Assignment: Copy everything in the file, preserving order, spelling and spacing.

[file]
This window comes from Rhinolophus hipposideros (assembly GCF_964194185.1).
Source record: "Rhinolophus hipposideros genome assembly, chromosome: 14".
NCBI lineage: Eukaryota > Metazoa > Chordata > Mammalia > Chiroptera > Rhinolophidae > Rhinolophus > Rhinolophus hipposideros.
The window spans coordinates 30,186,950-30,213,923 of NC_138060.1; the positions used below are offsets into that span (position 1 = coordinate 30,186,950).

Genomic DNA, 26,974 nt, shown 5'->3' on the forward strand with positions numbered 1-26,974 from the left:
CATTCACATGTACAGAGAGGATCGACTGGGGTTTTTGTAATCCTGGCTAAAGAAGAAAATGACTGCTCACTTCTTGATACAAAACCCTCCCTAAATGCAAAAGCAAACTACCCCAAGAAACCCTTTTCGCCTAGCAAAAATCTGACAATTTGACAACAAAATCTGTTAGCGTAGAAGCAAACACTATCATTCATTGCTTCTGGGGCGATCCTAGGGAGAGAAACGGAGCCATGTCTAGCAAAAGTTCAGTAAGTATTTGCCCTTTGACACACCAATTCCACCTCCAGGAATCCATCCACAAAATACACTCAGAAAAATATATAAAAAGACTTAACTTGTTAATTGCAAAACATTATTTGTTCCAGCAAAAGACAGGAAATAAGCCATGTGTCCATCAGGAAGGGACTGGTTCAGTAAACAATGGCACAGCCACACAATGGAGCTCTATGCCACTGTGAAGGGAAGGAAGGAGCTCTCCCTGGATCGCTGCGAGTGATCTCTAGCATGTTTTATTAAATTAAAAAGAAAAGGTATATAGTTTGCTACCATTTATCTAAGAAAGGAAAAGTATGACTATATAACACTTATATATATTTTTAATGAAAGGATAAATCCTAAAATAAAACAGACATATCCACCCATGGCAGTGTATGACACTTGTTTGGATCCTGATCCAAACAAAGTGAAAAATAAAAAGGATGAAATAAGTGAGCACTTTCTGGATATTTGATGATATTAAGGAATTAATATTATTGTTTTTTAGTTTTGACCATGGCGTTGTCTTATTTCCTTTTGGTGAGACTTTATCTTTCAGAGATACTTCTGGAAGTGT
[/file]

This window comes from Rhinolophus hipposideros (assembly GCF_964194185.1).
Source record: "Rhinolophus hipposideros genome assembly, chromosome: 14".
NCBI lineage: Eukaryota > Metazoa > Chordata > Mammalia > Chiroptera > Rhinolophidae > Rhinolophus > Rhinolophus hipposideros.
The window spans coordinates 30,186,950-30,213,923 of NC_138060.1; the positions used below are offsets into that span (position 1 = coordinate 30,186,950).

Genomic DNA, 26,974 nt, shown 5'->3' on the forward strand with positions numbered 1-26,974 from the left:
CATTCACATGTACAGAGAGGATCGACTGGGGTTTTTGTAATCCTGGCTAAAGAAGAAAATGACTGCTCACTTCTTGATACAAAACCCTCCCTAAATGCAAAAGCAAACTACCCCAAGAAACCCTTTTCGCCTAGCAAAAATCTGACAATTTGACAACAAAATCTGTTAGCGTAGAAGCAAACACTATCATTCATTGCTTCTGGGGCGATCCTAGGGAGAGAAACGGAGCCATGTCTAGCAAAAGTTCAGTAAGTATTTGCCCTTTGACACACCAATTCCACCTCCAGGAATCCATCCACAAAATACACTCAGAAAAATATATAAAAAGACTTAACTTGTTAATTGCAAAACATTATTTGTTCCAGCAAAAGACAGGAAATAAGCCATGTGTCCATCAGGAAGGGACTGGTTCAGTAAACAATGGCACAGCCACACAATGGAGCTCTATGCCACTGTGAAGGGAAGGAAGGAGCTCTCCCTGGATCGCTGCGAGTGATCTCTAGCATGTTTTATTAAATTAAAAAGAAAAGGTATATAGTTTGCTACCATTTATCTAAGAAAGGAAAAGTATGACTATATAACACTTATATATATTTTTAATGAAAGGATAAATCCTAAAATAAAACAGACATATCCACCCATGGCAGTGTATGACACTTGTTTGGATCCTGATCCAAACAAAGTGAAAAATAAAAAGGATGAAATAAGTGAGCACTTTCTGGATATTTGATGATATTAAGGAATTAATATTATTGTTTTTTAGTTTTGACCATGGCGTTGTCTTATTTCCTTTTGGTGAGACTTTATCTTTCAGAGATACTTCTGGAAGTGT